If these qualifications are met - a first-time homebuyer should be eligible to get a tax credit of ten percent of the purchase price of the house, up to a maximum of $8,000 or $4,000 for married individuals filing separately.
The realtors association explains, every dollar of the first-time homebuyer tax credit would reduce your taxes by a dollar. So, if you owe $9500 in taxes without the tax credit, and qualify for the full $8,000, you'll only owe $1,500. If your taxes are $6000, you'll actually get $2000 back.
However, if you sell the home or stop living there in 36 months, the IRS says you'll have to repay the credit. At least, that's better than the 2008 stimulus program. The first-time homebuyers tax credit in the 2008 stimulus program was really an interest-free loan for up to $7500 dollars, which means people have to pay it back over 15 years.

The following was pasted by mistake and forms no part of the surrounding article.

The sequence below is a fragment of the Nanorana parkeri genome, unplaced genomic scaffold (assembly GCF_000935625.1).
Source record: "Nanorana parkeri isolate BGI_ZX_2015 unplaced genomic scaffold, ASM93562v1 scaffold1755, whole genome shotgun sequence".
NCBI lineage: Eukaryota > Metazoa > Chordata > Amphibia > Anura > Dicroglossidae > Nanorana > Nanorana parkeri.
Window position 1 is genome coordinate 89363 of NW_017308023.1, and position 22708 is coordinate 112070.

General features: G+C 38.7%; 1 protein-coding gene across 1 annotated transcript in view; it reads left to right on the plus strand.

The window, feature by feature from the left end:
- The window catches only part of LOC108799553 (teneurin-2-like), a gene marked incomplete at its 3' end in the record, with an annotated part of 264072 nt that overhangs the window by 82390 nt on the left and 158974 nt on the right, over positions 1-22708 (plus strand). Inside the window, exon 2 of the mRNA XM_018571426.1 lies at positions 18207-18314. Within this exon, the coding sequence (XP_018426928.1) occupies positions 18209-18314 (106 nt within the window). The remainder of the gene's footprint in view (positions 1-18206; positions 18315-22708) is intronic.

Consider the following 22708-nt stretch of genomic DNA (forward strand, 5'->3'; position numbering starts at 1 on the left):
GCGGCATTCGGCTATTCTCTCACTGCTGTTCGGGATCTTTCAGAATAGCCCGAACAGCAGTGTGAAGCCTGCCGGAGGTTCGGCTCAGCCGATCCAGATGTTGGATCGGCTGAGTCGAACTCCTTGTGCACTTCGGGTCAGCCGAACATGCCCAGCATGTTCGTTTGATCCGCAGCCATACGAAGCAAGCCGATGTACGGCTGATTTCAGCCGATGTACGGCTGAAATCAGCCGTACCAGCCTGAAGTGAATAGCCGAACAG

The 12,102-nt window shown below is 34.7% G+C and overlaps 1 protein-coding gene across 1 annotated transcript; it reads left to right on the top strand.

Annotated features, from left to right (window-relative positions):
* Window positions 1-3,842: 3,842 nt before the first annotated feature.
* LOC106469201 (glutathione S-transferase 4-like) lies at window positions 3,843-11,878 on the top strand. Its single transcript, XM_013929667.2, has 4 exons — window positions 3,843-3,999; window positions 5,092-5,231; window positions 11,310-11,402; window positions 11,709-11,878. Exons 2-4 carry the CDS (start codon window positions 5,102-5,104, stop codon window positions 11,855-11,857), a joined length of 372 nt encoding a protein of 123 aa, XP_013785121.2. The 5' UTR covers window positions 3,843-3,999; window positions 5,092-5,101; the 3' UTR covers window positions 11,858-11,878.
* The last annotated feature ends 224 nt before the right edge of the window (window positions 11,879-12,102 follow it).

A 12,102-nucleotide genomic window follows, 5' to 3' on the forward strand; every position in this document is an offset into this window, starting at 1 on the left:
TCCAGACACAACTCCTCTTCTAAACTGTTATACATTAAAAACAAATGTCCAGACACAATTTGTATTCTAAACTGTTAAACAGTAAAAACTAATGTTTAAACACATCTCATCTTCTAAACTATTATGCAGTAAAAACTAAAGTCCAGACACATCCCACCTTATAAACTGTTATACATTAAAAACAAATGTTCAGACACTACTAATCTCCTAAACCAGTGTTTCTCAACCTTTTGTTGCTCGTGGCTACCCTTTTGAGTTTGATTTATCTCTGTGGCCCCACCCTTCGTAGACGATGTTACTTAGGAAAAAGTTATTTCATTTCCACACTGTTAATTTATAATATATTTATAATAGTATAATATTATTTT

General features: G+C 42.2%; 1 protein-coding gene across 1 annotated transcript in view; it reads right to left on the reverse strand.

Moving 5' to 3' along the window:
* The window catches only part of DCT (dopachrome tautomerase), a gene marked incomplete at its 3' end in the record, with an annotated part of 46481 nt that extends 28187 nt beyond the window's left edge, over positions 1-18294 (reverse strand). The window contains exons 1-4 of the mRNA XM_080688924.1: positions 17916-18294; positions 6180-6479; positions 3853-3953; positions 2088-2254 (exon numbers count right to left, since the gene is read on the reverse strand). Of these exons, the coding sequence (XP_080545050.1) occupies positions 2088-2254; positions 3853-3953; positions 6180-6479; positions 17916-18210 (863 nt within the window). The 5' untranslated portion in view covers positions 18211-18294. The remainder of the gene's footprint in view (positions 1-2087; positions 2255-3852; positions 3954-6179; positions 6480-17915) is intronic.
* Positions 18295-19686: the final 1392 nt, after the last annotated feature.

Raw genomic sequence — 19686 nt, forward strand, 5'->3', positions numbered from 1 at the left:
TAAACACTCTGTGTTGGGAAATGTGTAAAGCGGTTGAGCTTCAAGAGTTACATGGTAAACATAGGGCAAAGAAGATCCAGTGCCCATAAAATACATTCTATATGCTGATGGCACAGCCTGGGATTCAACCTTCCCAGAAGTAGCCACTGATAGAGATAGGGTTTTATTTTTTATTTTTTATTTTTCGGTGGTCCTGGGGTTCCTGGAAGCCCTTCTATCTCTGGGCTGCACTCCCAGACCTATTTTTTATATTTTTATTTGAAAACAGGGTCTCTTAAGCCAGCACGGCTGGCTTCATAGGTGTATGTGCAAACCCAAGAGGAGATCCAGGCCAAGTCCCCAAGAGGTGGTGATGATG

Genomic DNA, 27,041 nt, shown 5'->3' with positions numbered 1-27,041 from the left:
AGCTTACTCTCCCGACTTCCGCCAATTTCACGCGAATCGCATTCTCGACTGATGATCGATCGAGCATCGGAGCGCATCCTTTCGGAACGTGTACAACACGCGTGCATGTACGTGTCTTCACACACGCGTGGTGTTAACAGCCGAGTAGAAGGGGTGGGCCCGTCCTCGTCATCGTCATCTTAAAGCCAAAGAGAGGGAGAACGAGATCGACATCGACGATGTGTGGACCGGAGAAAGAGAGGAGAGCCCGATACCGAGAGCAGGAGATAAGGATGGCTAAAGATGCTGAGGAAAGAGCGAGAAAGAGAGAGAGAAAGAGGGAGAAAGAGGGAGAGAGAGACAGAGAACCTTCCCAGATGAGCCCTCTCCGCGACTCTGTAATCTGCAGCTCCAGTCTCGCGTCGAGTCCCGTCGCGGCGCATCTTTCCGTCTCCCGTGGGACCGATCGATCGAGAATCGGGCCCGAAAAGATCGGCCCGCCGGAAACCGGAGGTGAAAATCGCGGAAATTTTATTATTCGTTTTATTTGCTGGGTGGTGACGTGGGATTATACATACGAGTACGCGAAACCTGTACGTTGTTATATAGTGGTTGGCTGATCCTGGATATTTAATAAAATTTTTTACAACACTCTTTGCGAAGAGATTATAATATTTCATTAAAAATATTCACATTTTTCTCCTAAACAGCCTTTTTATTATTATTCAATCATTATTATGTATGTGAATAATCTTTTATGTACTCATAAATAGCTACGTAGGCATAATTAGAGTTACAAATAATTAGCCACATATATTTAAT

Of course, it's best to consult with a trained tax professional if you have questions about your specific situation. You can also educate yourself by learning more about mortgages or refinancing. And first-time homebuyers should also learn more about mortgage closing costs.